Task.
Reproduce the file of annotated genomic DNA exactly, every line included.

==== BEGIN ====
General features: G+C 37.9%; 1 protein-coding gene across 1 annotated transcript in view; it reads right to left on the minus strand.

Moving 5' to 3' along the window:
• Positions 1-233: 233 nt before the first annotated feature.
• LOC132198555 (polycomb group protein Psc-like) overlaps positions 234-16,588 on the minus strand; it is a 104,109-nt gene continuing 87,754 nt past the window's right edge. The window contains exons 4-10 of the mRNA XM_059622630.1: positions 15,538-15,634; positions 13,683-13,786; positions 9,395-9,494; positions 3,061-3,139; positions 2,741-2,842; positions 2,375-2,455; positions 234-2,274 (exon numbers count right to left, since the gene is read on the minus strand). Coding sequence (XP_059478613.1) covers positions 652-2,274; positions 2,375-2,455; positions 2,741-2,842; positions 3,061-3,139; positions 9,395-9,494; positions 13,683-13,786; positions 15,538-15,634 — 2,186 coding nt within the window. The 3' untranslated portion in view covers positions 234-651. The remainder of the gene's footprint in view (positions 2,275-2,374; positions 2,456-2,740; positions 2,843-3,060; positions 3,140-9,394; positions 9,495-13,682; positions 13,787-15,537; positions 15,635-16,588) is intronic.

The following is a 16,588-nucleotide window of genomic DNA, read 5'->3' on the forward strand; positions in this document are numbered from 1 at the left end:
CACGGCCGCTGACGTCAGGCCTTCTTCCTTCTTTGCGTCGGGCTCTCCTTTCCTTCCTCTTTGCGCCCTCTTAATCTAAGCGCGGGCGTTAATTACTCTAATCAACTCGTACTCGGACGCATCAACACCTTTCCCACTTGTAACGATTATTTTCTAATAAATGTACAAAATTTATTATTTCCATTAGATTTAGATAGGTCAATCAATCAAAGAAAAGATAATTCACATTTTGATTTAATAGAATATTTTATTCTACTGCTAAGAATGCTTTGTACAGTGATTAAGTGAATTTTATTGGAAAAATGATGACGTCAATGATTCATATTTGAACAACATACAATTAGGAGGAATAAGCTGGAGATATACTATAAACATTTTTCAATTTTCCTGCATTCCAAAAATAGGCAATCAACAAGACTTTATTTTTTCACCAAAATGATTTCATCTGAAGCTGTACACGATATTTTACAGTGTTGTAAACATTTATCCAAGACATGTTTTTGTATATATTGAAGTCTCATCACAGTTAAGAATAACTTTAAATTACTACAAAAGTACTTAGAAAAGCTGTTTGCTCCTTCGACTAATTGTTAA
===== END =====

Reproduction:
General features: G+C 37.9%; 1 protein-coding gene across 1 annotated transcript in view; it reads right to left on the minus strand.

Moving 5' to 3' along the window:
• Positions 1-233: 233 nt before the first annotated feature.
• LOC132198555 (polycomb group protein Psc-like) overlaps positions 234-16,588 on the minus strand; it is a 104,109-nt gene continuing 87,754 nt past the window's right edge. The window contains exons 4-10 of the mRNA XM_059622630.1: positions 15,538-15,634; positions 13,683-13,786; positions 9,395-9,494; positions 3,061-3,139; positions 2,741-2,842; positions 2,375-2,455; positions 234-2,274 (exon numbers count right to left, since the gene is read on the minus strand). Coding sequence (XP_059478613.1) covers positions 652-2,274; positions 2,375-2,455; positions 2,741-2,842; positions 3,061-3,139; positions 9,395-9,494; positions 13,683-13,786; positions 15,538-15,634 — 2,186 coding nt within the window. The 3' untranslated portion in view covers positions 234-651. The remainder of the gene's footprint in view (positions 2,275-2,374; positions 2,456-2,740; positions 2,843-3,060; positions 3,140-9,394; positions 9,495-13,682; positions 13,787-15,537; positions 15,635-16,588) is intronic.

The following is a 16,588-nucleotide window of genomic DNA, read 5'->3' on the forward strand; positions in this document are numbered from 1 at the left end:
CACGGCCGCTGACGTCAGGCCTTCTTCCTTCTTTGCGTCGGGCTCTCCTTTCCTTCCTCTTTGCGCCCTCTTAATCTAAGCGCGGGCGTTAATTACTCTAATCAACTCGTACTCGGACGCATCAACACCTTTCCCACTTGTAACGATTATTTTCTAATAAATGTACAAAATTTATTATTTCCATTAGATTTAGATAGGTCAATCAATCAAAGAAAAGATAATTCACATTTTGATTTAATAGAATATTTTATTCTACTGCTAAGAATGCTTTGTACAGTGATTAAGTGAATTTTATTGGAAAAATGATGACGTCAATGATTCATATTTGAACAACATACAATTAGGAGGAATAAGCTGGAGATATACTATAAACATTTTTCAATTTTCCTGCATTCCAAAAATAGGCAATCAACAAGACTTTATTTTTTCACCAAAATGATTTCATCTGAAGCTGTACACGATATTTTACAGTGTTGTAAACATTTATCCAAGACATGTTTTTGTATATATTGAAGTCTCATCACAGTTAAGAATAACTTTAAATTACTACAAAAGTACTTAGAAAAGCTGTTTGCTCCTTCGACTAATTGTTAA